As the slogan for this work indicates – “keep small things in the village, keep big things in the village, prevent conflicts from being handed upwards” – the authorities’ objective is to engage local residents in supporting police work by reporting information about others, and to prevent local people from taking their grievances to higher-level authorities and control the spread of dissent to other communities.

Other stated objectives of the current drives are the catch-all “elimination of hidden threats to social stability,” and “strengthening the mapping and management of key persons.” The term “key persons” or “focus personnel” (zhongdian renyuan) refers to individuals or types of individuals arbitrarily deemed a potential threat to stability, and subject to control by Public Security.

A similar drive in the Kandze (Ch.: Ganzi) Tibetan Autonomous Prefecture of Sichuan province has introduced police posts staffed by fulltime auxiliary personnel. These uniformed auxiliaries are also expected to conduct home visits to collect data and mediate disputes and achieve “zero distance from the masses” through constant proximity, both face to face and in village WeChat groups. In Sershul (Ch.: Shiqu) county, part of Kandze prefecture, official media term the village policing drive as “micro police and village police.”

Official reports have emphasized that auxiliaries stationed in these villages as part of this initiative provide public education to counter online fraud. According to researchers with exile monitoring organizations, however, police in Sershul detained 117 Tibetans in 2021 for weeks of extrajudicial re-education after searches of their phones revealed what authorities claim was banned content. Human Rights Watch has confirmed recent exile media reports of the systematic searching of mobile phones for banned text and images by local police in rural areas in Nagchu (Ch.: Naqu) municipality, TAR.

Village Policing

Under the “social management” approach introduced by the former leader Hu Jintao and elaborated by Xi Jinping, authorities have intensified local-level policing, usually in the name of “grassroots governance” or better service provision. In the TAR, the current process began in 2011, when teams of cadres were sent to reside in every village of the region to carry out political education, social services, and other functions.

In May 2012, “grid management” and other technologically-assisted forms of urban neighborhood surveillance and preventive policing were introduced systematically throughout urban neighborhoods (known as “communities” in Chinese) to provide enhanced security management at the block level. In May 2013, all households in the TAR were organized into units known as Advanced Double Liaison Households (Ch.: shuanglianhu), each consisting of 5 to 10 households led by a huzhang or household-head responsible for liaising with the neighborhood or village authorities about political compliance and service needs within each unit.

At this stage, police stations in Tibetan rural areas were located in townships, not villages. This changed in Qinghai province in October 2015, when an announcement appeared in Qinghai province official media that over 5,000 police officers – approximately 10-20 percent of the Qinghai police force – were to be transferred to work in villages, where each would serve for two years. A month later, in November 2015, an additional 4,530 new recruits began training to become “village police” in Qinghai. State media reported that they would carry out work “such as preventive control of social stability, fighting crime, monitoring social media and internet messaging, gathering information and management of the actual population.”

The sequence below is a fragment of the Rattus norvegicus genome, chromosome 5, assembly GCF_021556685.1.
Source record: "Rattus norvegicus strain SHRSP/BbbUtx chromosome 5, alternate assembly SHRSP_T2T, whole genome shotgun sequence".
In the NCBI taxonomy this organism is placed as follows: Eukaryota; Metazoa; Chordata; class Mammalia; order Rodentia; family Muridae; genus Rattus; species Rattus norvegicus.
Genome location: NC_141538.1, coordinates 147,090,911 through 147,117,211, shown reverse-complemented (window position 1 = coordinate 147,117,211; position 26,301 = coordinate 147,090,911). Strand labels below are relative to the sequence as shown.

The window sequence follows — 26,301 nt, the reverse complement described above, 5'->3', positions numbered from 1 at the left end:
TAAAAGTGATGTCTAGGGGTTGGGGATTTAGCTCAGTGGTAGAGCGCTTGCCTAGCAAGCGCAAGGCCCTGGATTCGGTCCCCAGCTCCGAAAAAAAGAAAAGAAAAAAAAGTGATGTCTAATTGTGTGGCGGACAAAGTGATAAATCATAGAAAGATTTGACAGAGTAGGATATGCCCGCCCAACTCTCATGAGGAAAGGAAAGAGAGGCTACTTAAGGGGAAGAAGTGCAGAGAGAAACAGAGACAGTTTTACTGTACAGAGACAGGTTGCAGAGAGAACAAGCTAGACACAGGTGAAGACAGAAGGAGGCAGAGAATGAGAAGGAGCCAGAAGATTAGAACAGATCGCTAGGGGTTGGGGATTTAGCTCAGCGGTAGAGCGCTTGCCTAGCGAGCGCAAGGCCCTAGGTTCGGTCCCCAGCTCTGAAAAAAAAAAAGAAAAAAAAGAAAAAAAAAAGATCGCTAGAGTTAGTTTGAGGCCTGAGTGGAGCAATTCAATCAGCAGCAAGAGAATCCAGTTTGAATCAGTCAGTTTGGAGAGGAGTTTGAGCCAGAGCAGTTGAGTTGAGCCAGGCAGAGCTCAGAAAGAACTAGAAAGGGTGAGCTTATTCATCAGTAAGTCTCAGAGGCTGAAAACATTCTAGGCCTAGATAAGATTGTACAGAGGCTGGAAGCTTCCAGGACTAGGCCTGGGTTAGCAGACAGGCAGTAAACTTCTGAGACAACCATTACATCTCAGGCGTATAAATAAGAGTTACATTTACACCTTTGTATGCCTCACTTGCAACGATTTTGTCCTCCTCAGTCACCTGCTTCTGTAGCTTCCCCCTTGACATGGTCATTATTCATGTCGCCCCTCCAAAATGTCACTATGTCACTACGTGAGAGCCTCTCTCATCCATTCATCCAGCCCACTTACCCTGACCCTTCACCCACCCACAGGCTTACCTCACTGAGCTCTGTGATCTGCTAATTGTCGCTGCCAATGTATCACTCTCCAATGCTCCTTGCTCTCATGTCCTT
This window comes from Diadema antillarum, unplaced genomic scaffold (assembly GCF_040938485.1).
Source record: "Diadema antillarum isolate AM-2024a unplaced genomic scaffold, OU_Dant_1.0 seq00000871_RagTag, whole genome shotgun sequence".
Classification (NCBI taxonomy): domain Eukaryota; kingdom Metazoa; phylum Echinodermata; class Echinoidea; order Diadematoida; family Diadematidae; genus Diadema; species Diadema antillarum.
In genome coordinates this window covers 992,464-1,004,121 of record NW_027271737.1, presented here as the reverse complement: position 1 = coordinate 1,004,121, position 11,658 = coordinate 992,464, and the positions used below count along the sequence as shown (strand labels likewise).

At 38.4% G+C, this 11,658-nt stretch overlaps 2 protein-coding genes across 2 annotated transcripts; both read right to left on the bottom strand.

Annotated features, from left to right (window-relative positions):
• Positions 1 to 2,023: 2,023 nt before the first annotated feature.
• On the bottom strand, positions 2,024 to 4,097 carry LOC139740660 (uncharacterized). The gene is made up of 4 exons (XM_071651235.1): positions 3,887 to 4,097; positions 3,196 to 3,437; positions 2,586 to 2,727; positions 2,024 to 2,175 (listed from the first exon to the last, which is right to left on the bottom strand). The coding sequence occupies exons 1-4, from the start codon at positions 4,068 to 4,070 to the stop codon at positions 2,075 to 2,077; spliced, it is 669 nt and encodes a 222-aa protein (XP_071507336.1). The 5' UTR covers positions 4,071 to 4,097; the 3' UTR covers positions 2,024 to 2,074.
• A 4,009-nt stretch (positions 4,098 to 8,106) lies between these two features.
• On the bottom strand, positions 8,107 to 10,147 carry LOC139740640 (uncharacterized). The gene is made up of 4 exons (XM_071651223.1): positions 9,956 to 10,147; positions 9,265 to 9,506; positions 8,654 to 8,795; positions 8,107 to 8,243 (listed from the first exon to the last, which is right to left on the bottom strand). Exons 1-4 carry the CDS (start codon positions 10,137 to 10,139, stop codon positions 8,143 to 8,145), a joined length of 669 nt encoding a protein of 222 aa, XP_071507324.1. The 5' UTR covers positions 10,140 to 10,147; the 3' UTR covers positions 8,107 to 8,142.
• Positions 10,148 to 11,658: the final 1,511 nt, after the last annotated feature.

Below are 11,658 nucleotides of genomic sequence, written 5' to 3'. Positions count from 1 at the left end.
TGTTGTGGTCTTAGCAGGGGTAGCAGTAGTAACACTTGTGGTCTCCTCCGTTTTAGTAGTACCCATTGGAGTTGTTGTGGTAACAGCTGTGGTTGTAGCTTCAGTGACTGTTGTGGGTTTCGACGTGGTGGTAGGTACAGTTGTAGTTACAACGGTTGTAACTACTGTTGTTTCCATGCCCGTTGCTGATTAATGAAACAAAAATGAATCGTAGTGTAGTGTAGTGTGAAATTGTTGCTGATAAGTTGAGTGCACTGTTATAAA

That same month, Qinghai officials announced that pilot projects from Golok Darlak and Xunhua counties to “strengthen building of grassroots stability” would expand to the entire province. The goal was described as “establishment and building of security cells” as part of a “three-dimensional control system for social stability.” This system was part of a call by Zhang Gongrong, head of the Qinghai provincial Politics and Law Committee, to increase “the capacity of grassroots police and village police” to “vigorously eliminate the danger of instability.”

Village police stations started to appear in the TAR by July 2020, when the first Fengqiao police stations were established in 17 of the 20 administrative villages in Chushul, a county near Lhasa, as a pilot scheme. Since then, reports indicate village police stations have been established in other areas of the TAR, including Shigatse and Chamdo. A number of village-level police stations have also been established in the new villages being constructed along Tibet’s southern borders, such as Tsari in Lhuntse county, Nagchu in Drongba county, and Ruomoxin in Gamba county.

The intensification of police presence and activity at the grassroots level in rural areas appears designed to extend the surveillance capacity achieved in urban areas to the communities where the majority of Tibetans still live, which have been subject to wide-ranging state intervention under current development policies. It is part of a broader effort by the authorities to promote “grassroots governance” and “rule of law,” which in fact has involved attacks on civil society groups and village leaders, notably those associated with local opposition to official corruption and damage to the environment, or promotion of Tibetan language.

This approach was confirmed in the 2018-21 “Anti-Gang-Crime” campaign, which targeted social associations and activists as “underworld forces.” That campaign has since been made a regular part of Public Security work at all levels. A report on the work of a team from the Anti-Gang-Crime campaign headquarters for Bayi Qu, the main city in Nyingtri (Ch.: Linzhi) municipality, “going to the grassroots and households for Great Questioning” was the first of four tasks undertaken this year.